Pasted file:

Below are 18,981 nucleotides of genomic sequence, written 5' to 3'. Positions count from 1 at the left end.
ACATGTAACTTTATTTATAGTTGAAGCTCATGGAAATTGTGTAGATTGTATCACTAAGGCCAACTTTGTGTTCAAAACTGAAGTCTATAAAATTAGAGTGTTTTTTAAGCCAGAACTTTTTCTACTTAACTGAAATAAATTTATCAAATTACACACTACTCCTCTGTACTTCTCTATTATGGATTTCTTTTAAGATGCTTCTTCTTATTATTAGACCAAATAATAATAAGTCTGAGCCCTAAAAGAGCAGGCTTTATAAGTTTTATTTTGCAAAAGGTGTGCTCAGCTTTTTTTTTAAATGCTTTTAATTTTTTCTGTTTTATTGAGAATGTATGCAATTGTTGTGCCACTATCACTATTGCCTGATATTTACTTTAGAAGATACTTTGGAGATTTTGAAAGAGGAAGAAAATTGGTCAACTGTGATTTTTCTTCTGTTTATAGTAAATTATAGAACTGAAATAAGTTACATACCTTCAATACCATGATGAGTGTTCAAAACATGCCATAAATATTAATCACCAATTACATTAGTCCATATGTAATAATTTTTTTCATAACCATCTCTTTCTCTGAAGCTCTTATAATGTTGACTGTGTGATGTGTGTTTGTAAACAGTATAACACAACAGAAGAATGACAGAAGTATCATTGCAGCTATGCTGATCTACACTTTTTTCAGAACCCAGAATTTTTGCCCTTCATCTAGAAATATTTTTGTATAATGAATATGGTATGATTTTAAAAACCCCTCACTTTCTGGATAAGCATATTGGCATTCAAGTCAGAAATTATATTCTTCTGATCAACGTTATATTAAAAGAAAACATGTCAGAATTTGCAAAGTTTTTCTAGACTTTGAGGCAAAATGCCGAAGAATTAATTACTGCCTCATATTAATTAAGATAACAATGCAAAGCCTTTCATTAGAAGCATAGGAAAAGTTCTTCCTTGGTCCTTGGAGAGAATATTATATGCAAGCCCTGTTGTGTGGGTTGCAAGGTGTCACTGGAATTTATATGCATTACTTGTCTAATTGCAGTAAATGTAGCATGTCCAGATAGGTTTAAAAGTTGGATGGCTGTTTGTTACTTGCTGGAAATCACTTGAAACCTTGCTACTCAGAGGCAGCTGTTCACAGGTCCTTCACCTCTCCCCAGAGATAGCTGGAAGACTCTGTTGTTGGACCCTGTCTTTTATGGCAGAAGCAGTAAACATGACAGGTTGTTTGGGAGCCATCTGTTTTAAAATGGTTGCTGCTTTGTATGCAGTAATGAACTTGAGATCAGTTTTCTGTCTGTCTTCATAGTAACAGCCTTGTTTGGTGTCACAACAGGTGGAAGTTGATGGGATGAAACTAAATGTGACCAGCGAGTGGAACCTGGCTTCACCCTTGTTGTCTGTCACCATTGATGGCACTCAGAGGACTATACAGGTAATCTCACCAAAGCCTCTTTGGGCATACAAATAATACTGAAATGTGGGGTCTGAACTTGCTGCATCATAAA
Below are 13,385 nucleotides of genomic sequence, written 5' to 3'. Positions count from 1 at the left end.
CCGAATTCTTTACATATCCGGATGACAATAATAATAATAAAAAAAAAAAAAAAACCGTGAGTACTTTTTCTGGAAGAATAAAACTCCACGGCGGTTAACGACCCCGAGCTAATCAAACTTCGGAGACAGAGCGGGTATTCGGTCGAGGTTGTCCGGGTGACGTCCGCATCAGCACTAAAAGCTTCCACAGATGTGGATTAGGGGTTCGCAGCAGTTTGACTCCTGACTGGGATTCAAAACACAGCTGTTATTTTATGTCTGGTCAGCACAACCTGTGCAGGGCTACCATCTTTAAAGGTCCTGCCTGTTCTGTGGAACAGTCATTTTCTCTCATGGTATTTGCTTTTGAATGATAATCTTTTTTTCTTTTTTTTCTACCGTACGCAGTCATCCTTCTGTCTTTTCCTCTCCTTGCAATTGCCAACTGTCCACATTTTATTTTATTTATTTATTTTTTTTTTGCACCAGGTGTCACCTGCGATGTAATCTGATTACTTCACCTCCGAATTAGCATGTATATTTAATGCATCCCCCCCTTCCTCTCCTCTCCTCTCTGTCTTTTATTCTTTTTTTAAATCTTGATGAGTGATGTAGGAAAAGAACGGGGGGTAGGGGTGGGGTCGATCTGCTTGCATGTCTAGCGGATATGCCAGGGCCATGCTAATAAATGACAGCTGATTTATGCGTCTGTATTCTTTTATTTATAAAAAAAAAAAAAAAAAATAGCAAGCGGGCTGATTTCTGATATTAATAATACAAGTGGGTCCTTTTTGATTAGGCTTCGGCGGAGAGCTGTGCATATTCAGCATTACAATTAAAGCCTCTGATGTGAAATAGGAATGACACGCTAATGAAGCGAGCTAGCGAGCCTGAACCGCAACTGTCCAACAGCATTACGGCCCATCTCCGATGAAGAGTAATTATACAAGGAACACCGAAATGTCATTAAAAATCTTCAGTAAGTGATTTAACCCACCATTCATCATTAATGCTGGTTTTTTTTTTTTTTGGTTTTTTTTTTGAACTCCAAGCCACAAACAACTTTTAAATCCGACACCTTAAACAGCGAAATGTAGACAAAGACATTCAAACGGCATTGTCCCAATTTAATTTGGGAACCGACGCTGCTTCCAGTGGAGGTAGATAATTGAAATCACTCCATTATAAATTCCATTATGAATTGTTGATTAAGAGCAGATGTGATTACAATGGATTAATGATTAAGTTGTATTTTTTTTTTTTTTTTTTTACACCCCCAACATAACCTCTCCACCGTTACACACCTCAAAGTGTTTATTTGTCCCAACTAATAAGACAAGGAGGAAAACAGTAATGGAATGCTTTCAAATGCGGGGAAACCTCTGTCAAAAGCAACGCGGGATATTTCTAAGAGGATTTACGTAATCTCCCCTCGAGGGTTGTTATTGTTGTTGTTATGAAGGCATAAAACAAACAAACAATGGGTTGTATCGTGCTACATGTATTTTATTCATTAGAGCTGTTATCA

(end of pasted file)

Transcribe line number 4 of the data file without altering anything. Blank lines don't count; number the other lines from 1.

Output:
CCGAATTCTTTACATATCCGGATGACAATAATAATAATAAAAAAAAAAAAAAAACCGTGAGTACTTTTTCTGGAAGAATAAAACTCCACGGCGGTTAACGACCCCGAGCTAATCAAACTTCGGAGACAGAGCGGGTATTCGGTCGAGGTTGTCCGGGTGACGTCCGCATCAGCACTAAAAGCTTCCACAGATGTGGATTAGGGGTTCGCAGCAGTTTGACTCCTGACTGGGATTCAAAACACAGCTGTTATTTTATGTCTGGTCAGCACAACCTGTGCAGGGCTACCATCTTTAAAGGTCCTGCCTGTTCTGTGGAACAGTCATTTTCTCTCATGGTATTTGCTTTTGAATGATAATCTTTTTTTCTTTTTTTTCTACCGTACGCAGTCATCCTTCTGTCTTTTCCTCTCCTTGCAATTGCCAACTGTCCACATTTTATTTTATTTATTTATTTTTTTTTTGCACCAGGTGTCACCTGCGATGTAATCTGATTACTTCACCTCCGAATTAGCATGTATATTTAATGCATCCCCCCCTTCCTCTCCTCTCCTCTCTGTCTTTTATTCTTTTTTTAAATCTTGATGAGTGATGTAGGAAAAGAACGGGGGGTAGGGGTGGGGTCGATCTGCTTGCATGTCTAGCGGATATGCCAGGGCCATGCTAATAAATGACAGCTGATTTATGCGTCTGTATTCTTTTATTTATAAAAAAAAAAAAAAAAAATAGCAAGCGGGCTGATTTCTGATATTAATAATACAAGTGGGTCCTTTTTGATTAGGCTTCGGCGGAGAGCTGTGCATATTCAGCATTACAATTAAAGCCTCTGATGTGAAATAGGAATGACACGCTAATGAAGCGAGCTAGCGAGCCTGAACCGCAACTGTCCAACAGCATTACGGCCCATCTCCGATGAAGAGTAATTATACAAGGAACACCGAAATGTCATTAAAAATCTTCAGTAAGTGATTTAACCCACCATTCATCATTAATGCTGGTTTTTTTTTTTTTTGGTTTTTTTTTTGAACTCCAAGCCACAAACAACTTTTAAATCCGACACCTTAAACAGCGAAATGTAGACAAAGACATTCAAACGGCATTGTCCCAATTTAATTTGGGAACCGACGCTGCTTCCAGTGGAGGTAGATAATTGAAATCACTCCATTATAAATTCCATTATGAATTGTTGATTAAGAGCAGATGTGATTACAATGGATTAATGATTAAGTTGTATTTTTTTTTTTTTTTTTTTACACCCCCAACATAACCTCTCCACCGTTACACACCTCAAAGTGTTTATTTGTCCCAACTAATAAGACAAGGAGGAAAACAGTAATGGAATGCTTTCAAATGCGGGGAAACCTCTGTCAAAAGCAACGCGGGATATTTCTAAGAGGATTTACGTAATCTCCCCTCGAGGGTTGTTATTGTTGTTGTTATGAAGGCATAAAACAAACAAACAATGGGTTGTATCGTGCTACATGTATTTTATTCATTAGAGCTGTTATCA